GREENWICH — The town has abandoned its plan to go to court over a controversial agreement that severely limits the use of the lights at Greenwich High School’s Cardinal Stadium.
The Board of Selectmen voted unanimously Thursday to not pursue the case, without any debate and saying only that it made the decision at the recommendation of outside legal counsel the town had brought in to examine the issue.
“The board looked at it, got advice and, based on the advice, decided we shouldn’t do it,” said Selectman Sandy Litvack, with First Selectman Peter Tesei in agreement.
Last November, the Board of Education voted to pursue legal action to attempt to modify the 2003 agreement that restricts the use of the stadium lights to 16 times a year. That action had needed approval of the selectmen.
Litvack, an attorney, said his perspective on the issue was just as a member of the board.
“I could not justify spending town money to initiate litigation at this time with respect to the existing stipulation,” he said.
The argument over the use of the stadium lights has persisted for nearly two decades. The lights were installed in 2003 after a three-year battle between neighbors and the town, which ultimately led to a legal compromise that allowed the lights to be installed but limited the number of times they could be used.
In February, the Board of Selectmen and Board of Education met jointly in an executive session with town attorneys to discuss the case. No action was taken at the time, with nothing done on the case until the Thursday vote. Tesei and Litvack left the door open to reconsider, saying they would not be pursuing court action “at this time.”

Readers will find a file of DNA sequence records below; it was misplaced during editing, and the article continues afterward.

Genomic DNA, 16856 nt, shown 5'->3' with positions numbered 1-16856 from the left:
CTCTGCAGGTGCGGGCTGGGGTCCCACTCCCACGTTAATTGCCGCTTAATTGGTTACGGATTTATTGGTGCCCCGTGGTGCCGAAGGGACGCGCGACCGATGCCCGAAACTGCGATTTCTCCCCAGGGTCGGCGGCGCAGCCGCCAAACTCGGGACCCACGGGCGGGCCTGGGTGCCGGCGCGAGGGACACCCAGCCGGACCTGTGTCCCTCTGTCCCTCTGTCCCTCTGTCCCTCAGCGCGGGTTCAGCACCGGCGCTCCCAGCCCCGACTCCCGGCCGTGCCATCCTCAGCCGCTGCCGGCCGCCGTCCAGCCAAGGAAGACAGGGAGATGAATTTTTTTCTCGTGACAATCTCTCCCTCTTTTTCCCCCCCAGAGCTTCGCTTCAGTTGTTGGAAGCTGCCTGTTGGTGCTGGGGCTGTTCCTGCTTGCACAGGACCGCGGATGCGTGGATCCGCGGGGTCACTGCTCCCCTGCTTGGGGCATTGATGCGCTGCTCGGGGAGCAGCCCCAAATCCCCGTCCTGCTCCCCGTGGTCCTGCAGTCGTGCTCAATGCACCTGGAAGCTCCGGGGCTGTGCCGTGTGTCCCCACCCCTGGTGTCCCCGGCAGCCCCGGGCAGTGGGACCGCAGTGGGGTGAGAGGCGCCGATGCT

Many parents and students involved in sports programs at GHS had demanded a change in the policy, and the school board voted last November to pursue legal action. The demand to use the lights increased last school year, when classes at GHS started later, pushing practice and game times later. The situation worsened in fall after Daylight Saving Time ended and it got darker earlier.
The selectmen decided to vote Thursday because the school board did not plan to “revisit” its November decision, Tesei said.
Board of Education Chairman Peter Bernstein said the selectmen’s vote was “not unexpected” and was based on the decision of a previous school board. He became chairman last December, after the board’s vote.
“Even without moving forward with litigation, there has been useful dialogue about the lack of adequate playing surfaces across the town, beyond just lit fields, and how those we do have are utilized by both the students and town residents,” Bernstein said. “The administration continues to work toward finding solutions for the fall and spring seasons to ensure we meet the needs of the students.”
The agreement governing use of the lights is between the town and Bill Effros, a neighbor of GHS. On Thursday, Effros blasted the Board of Education, saying last November’s vote to pursue litigation was an attempt to harass him “by filing an expensive lawsuit it could not win, in the hope I would not be able to afford to defend myself.”
Effros said the Board of Selectmen “properly refused to go along with this scheme” and said it would have exposed the town to sanctions from the court. Effros also insisted there would not be a revision of the agreement.
“The Board of Education will have to honor, in perpetuity, the stipulations it made as part of the 2003 court-ordered settlement,” Effros said. “There will be no ‘renegotiation’.”
At Thursday’s meeting, Litvack said he had spoken with Effros in the hopes of finding a way to collaborate without litigation or adversarial proceedings but said, “I was not successful.”
Effros has maintained the 2003 agreement has its roots in an agreement from the 1960s, when the high school first opened on Hillside Road. Residents were told at the time that the agreement would be honored in perpetuity and that playing fields could be used only during the daytime, he said.